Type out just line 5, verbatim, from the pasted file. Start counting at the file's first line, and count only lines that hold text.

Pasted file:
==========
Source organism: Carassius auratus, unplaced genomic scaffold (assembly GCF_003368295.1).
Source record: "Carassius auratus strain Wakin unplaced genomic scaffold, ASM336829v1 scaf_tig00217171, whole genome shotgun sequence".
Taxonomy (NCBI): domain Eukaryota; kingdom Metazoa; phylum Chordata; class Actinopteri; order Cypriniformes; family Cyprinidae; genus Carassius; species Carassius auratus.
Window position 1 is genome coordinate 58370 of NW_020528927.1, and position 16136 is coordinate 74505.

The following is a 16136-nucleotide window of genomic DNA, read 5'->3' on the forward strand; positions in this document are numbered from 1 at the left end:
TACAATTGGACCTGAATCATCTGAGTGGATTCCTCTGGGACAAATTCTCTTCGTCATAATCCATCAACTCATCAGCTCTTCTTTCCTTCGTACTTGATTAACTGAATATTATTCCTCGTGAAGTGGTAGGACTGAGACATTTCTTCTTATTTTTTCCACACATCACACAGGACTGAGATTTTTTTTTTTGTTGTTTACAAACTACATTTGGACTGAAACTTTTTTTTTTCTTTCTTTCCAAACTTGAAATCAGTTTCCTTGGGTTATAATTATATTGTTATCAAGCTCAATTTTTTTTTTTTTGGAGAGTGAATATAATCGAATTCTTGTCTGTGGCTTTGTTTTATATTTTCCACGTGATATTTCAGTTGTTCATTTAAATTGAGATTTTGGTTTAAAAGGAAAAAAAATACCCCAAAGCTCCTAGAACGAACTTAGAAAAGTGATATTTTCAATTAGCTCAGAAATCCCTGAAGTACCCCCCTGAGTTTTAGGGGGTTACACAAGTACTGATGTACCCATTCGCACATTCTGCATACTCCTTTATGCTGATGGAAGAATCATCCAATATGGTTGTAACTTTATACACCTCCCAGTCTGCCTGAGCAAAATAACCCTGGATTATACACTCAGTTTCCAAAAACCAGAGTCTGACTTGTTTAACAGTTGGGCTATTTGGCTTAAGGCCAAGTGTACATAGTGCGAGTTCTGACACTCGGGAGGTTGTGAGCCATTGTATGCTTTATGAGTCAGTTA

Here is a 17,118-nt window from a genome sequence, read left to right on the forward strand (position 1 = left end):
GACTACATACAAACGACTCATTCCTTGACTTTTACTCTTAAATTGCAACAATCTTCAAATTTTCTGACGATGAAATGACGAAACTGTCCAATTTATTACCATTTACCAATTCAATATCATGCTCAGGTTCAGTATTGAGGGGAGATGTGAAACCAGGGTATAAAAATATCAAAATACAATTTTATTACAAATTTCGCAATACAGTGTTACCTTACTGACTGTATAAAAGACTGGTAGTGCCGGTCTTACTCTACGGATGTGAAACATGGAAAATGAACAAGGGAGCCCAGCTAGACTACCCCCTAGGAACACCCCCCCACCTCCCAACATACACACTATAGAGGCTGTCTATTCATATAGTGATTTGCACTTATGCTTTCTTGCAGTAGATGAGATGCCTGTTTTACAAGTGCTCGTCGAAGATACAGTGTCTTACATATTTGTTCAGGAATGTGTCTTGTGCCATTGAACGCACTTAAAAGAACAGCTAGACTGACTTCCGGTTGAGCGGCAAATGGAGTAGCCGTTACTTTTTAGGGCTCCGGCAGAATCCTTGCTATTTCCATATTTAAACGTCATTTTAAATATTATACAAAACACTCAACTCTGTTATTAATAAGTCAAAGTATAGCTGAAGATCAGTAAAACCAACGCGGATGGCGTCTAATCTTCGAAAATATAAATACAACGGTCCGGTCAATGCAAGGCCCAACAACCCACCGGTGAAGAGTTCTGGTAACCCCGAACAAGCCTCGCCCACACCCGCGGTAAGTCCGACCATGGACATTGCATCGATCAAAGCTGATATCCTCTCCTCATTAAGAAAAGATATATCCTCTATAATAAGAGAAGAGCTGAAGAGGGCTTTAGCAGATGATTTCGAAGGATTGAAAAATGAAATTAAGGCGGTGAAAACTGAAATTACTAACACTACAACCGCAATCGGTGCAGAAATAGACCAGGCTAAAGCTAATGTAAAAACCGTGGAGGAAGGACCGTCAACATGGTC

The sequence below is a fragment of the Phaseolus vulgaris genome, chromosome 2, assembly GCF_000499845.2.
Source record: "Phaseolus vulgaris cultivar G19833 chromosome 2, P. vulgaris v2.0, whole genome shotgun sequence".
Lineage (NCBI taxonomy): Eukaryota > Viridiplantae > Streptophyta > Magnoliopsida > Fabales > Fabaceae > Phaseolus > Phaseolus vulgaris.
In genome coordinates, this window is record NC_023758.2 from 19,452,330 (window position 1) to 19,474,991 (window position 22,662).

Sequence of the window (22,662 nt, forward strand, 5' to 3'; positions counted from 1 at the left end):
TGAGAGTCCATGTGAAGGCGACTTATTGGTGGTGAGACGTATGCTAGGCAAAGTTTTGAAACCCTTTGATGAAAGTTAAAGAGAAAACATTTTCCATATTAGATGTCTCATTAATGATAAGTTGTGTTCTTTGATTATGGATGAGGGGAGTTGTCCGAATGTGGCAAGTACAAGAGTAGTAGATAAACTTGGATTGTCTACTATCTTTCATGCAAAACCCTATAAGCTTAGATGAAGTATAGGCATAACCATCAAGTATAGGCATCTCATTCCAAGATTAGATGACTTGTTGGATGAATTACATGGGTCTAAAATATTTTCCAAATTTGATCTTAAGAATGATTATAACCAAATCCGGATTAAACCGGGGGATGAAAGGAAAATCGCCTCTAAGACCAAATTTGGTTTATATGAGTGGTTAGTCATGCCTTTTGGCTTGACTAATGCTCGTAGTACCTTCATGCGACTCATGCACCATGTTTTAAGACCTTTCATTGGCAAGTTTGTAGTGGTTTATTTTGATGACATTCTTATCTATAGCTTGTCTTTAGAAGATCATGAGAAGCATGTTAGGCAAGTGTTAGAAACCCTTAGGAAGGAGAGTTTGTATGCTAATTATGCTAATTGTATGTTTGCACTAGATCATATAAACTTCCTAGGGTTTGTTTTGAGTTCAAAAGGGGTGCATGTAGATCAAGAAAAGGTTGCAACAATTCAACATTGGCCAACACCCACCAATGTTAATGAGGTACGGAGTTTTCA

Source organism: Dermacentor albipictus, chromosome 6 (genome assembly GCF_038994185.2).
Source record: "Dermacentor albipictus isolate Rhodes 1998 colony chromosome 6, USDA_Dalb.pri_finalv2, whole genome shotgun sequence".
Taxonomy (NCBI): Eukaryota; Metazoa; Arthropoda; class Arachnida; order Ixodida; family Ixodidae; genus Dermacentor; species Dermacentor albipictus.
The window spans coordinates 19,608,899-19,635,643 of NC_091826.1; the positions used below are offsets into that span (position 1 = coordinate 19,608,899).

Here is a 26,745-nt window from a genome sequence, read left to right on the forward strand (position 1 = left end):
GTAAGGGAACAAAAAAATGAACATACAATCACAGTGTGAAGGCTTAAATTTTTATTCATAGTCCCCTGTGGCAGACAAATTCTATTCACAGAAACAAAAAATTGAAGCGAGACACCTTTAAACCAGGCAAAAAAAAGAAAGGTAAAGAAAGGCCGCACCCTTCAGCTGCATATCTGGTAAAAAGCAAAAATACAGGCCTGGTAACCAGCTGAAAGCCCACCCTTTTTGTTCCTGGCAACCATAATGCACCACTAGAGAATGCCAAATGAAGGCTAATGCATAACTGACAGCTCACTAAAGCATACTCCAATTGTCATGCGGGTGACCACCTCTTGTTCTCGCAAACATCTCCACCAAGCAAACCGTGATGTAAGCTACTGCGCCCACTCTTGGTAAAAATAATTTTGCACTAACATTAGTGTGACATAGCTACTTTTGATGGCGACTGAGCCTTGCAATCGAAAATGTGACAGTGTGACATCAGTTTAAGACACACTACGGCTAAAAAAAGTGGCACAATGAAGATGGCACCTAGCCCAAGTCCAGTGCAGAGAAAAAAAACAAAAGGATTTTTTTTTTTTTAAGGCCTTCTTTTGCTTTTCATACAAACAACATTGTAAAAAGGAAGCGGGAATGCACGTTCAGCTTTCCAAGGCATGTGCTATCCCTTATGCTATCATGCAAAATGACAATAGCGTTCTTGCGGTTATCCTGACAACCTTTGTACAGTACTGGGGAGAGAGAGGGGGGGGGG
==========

The following is a 16136-nucleotide window of genomic DNA, read 5'->3' on the forward strand; positions in this document are numbered from 1 at the left end: